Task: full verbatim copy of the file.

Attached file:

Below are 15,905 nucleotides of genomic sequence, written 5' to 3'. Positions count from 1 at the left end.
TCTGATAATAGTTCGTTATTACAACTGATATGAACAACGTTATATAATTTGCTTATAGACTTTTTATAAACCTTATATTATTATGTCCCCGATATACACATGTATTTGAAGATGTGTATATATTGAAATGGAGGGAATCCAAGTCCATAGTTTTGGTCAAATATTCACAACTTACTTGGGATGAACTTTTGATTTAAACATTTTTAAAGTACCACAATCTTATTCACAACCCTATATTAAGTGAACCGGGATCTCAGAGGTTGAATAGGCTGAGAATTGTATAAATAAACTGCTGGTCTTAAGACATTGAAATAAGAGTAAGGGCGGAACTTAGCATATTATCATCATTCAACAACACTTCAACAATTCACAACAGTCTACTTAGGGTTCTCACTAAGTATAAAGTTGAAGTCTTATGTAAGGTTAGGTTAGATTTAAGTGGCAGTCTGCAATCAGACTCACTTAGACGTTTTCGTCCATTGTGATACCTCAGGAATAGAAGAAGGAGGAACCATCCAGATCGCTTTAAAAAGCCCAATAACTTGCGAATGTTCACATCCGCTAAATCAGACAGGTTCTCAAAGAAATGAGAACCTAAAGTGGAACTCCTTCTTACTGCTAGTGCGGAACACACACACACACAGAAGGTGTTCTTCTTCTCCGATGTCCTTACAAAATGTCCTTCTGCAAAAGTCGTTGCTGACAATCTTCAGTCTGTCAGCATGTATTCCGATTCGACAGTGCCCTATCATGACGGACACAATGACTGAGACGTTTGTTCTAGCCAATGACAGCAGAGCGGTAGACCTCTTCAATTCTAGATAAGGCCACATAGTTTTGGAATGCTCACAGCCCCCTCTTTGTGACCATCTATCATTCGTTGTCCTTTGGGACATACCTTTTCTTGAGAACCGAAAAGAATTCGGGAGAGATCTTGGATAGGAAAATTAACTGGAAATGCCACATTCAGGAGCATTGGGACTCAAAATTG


Below are 15,905 nucleotides of genomic sequence, written 5' to 3'. Positions count from 1 at the left end.
TCTGATAATAGTTCGTTATTACAACTGATATGAACAACGTTATATAATTTGCTTATAGACTTTTTATAAACCTTATATTATTATGTCCCCGATATACACATGTATTTGAAGATGTGTATATATTGAAATGGAGGGAATCCAAGTCCATAGTTTTGGTCAAATATTCACAACTTACTTGGGATGAACTTTTGATTTAAACATTTTTAAAGTACCACAATCTTATTCACAACCCTATATTAAGTGAACCGGGATCTCAGAGGTTGAATAGGCTGAGAATTGTATAAATAAACTGCTGGTCTTAAGACATTGAAATAAGAGTAAGGGCGGAACTTAGCATATTATCATCATTCAACAACACTTCAACAATTCACAACAGTCTACTTAGGGTTCTCACTAAGTATAAAGTTGAAGTCTTATGTAAGGTTAGGTTAGATTTAAGTGGCAGTCTGCAATCAGACTCACTTAGACGTTTTCGTCCATTGTGATACCTCAGGAATAGAAGAAGGAGGAACCATCCAGATCGCTTTAAAAAGCCCAATAACTTGCGAATGTTCACATCCGCTAAATCAGACAGGTTCTCAAAGAAATGAGAACCTAAAGTGGAACTCCTTCTTACTGCTAGTGCGGAACACACACACACACAGAAGGTGTTCTTCTTCTCCGATGTCCTTACAAAATGTCCTTCTGCAAAAGTCGTTGCTGACAATCTTCAGTCTGTCAGCATGTATTCCGATTCGACAGTGCCCTATCATGACGGACACAATGACTGAGACGTTTGTTCTAGCCAATGACAGCAGAGCGGTAGACCTCTTCAATTCTAGATAAGGCCACATAGTTTTGGAATGCTCACAGCCCCCTCTTTGTGACCATCTATCATTCGTTGTCCTTTGGGACATACCTTTTCTTGAGAACCGAAAAGAATTCGGGAGAGATCTTGGATAGGAAAATTAACTGGAAATGCCACATTCAGGAGCATTGGGACTCAAAATTG